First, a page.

The High Court, in this injunction case confirmed that it did not have jurisdiction to deal with the substance of a complaint that was already being progressed by the appropriate statutory agency – in this case the Workplace Relations Commission.
The Employer in this case was unable to rebut the Employee’s argument that her dismissal was related to her pregnancy. While it will not always be the case that dismissal of a pregnant employee amounts to discrimination, Employers must ensure that they have followed fair procedures and have the documentation to demonstrate that the dismissal was not related to an Employee’s pregnancy but some other reason.
Many job roles are funded by a third-party organisation. In this case concerning access to a pension scheme for Part Time Workers, the Respondent was unsuccessful in arguing that the funding third party was the correct Employer and that they were not liable for the funding organisation’s failure to extend funding for pension arrangements for part-time staff.
Employers need to ensure therefore that their employees employment rights are equitable regardless of third-party funding restrictions.
The Terms of Employment (Information) Acts, 1994 To 2014 require an employer to notify an employee of the nature and date of any change to the particulars contained in the written statement not later than one month after the change comes into effect. The failure to do so in this case resulted in an award of €800, despite the Employer arguing that the change had been agreed verbally. This case once again reminds us of the importance of keeping up to do date and accurate documentation.
Fair procedures are once again the focal point of this Unfair Dismissal case. Where an Employee is unable a disciplinary hearing, particularly one that might lead to dismissal, an employer should err on the side of caution and reschedule the meeting to enable the Employee to attend and put forward their defence.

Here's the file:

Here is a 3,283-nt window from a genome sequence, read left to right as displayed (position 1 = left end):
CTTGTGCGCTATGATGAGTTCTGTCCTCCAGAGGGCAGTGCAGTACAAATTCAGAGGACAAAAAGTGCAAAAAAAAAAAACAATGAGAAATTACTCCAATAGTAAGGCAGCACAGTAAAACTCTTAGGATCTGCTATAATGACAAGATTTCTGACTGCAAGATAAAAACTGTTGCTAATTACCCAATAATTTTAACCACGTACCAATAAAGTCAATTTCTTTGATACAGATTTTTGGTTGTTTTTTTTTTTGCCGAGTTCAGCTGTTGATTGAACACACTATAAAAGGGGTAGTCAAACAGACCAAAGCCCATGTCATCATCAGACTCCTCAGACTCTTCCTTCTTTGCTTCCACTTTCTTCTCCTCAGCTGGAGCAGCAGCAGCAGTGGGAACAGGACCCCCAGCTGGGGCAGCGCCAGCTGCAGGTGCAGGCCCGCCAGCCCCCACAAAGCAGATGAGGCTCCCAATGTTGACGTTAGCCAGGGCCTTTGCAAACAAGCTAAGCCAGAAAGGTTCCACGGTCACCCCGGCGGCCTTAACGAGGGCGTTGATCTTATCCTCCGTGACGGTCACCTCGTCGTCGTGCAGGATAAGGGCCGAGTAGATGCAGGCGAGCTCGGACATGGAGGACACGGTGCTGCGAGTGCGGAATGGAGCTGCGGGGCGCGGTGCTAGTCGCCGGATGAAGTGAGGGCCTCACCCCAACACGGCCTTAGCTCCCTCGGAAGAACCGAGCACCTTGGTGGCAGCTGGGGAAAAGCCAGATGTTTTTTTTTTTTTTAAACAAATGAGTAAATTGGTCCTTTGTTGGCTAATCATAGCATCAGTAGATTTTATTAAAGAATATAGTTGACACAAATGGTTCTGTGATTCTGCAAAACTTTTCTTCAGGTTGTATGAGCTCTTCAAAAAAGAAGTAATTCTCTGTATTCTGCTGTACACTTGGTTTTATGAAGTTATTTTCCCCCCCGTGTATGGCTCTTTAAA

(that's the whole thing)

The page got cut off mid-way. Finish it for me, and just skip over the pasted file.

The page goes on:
Failure to pay wages regularly and to address the Employee’s concerns justified his decision to resign and succeed in this constructive dismissal complaint. The Court noted that Respondent had exploited the Complainant’s goodwill and loyalty to the business and left him no option but to hand in his notice.
When considering dismissing an Employee for misconduct an Employer should ensure that they have fully investigated all the circumstances of the alleged misconduct; followed fair procedures and considered any mitigating factors, such as the Employee’s length of service and existing disciplinary record. Failure to do so will, as was the situation in this case, lead to a finding of Unfair Dismissal.
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The information in this article is provided as part of Legal-Island's Employment Law Hub. We regret we are not able to respond to requests for specific legal or HR queries and recommend that professional advice is obtained before relying on information supplied anywhere within this article.